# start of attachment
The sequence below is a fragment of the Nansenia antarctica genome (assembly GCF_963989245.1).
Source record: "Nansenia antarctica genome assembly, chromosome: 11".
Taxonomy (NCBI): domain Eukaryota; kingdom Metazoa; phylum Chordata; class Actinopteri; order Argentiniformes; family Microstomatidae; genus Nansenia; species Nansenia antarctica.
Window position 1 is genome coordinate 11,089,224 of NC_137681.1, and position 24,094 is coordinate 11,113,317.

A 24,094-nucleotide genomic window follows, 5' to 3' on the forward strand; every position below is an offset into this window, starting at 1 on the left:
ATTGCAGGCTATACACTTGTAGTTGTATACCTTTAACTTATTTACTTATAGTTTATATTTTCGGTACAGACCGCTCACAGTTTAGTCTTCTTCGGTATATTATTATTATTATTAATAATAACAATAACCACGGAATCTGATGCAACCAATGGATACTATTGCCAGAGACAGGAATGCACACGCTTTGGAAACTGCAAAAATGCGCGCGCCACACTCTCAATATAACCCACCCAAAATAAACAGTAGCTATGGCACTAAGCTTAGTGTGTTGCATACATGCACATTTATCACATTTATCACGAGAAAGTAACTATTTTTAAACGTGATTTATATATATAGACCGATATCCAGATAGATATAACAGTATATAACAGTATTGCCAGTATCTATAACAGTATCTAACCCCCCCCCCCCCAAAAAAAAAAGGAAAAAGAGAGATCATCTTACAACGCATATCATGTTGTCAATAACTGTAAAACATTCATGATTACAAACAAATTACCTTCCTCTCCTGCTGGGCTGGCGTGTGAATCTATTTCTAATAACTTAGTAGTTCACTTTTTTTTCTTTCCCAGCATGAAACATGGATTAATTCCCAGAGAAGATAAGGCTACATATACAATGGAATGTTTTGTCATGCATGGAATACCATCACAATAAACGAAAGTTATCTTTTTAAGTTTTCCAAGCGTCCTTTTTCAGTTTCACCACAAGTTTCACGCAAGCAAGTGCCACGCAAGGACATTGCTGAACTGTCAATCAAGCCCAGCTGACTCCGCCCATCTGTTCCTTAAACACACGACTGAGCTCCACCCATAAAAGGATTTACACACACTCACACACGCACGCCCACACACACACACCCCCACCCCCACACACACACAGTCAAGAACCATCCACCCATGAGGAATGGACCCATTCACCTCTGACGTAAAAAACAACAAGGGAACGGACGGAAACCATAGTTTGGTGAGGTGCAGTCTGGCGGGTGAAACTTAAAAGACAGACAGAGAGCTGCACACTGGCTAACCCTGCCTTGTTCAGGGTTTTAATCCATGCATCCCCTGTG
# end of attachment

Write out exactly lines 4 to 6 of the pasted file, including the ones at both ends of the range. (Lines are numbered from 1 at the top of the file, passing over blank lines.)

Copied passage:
Window position 1 is genome coordinate 11,089,224 of NC_137681.1, and position 24,094 is coordinate 11,113,317.

A 24,094-nucleotide genomic window follows, 5' to 3' on the forward strand; every position below is an offset into this window, starting at 1 on the left:
ATTGCAGGCTATACACTTGTAGTTGTATACCTTTAACTTATTTACTTATAGTTTATATTTTCGGTACAGACCGCTCACAGTTTAGTCTTCTTCGGTATATTATTATTATTATTAATAATAACAATAACCACGGAATCTGATGCAACCAATGGATACTATTGCCAGAGACAGGAATGCACACGCTTTGGAAACTGCAAAAATGCGCGCGCCACACTCTCAATATAACCCACCCAAAATAAACAGTAGCTATGGCACTAAGCTTAGTGTGTTGCATACATGCACATTTATCACATTTATCACGAGAAAGTAACTATTTTTAAACGTGATTTATATATATAGACCGATATCCAGATAGATATAACAGTATATAACAGTATTGCCAGTATCTATAACAGTATCTAACCCCCCCCCCCCCAAAAAAAAAAGGAAAAAGAGAGATCATCTTACAACGCATATCATGTTGTCAATAACTGTAAAACATTCATGATTACAAACAAATTACCTTCCTCTCCTGCTGGGCTGGCGTGTGAATCTATTTCTAATAACTTAGTAGTTCACTTTTTTTTCTTTCCCAGCATGAAACATGGATTAATTCCCAGAGAAGATAAGGCTACATATACAATGGAATGTTTTGTCATGCATGGAATACCATCACAATAAACGAAAGTTATCTTTTTAAGTTTTCCAAGCGTCCTTTTTCAGTTTCACCACAAGTTTCACGCAAGCAAGTGCCACGCAAGGACATTGCTGAACTGTCAATCAAGCCCAGCTGACTCCGCCCATCTGTTCCTTAAACACACGACTGAGCTCCACCCATAAAAGGATTTACACACACTCACACACGCACGCCCACACACACACACCCCCACCCCCACACACACACAGTCAAGAACCATCCACCCATGAGGAATGGACCCATTCACCTCTGACGTAAAAAACAACAAGGGAACGGACGGAAACCATAGTTTGGTGAGGTGCAGTCTGGCGGGTGAAACTTAAAAGACAGACAGAGAGCTGCACACTGGCTAACCCTGCCTTGTTCAGGGTTTTAATCCATGCATCCCCTGTG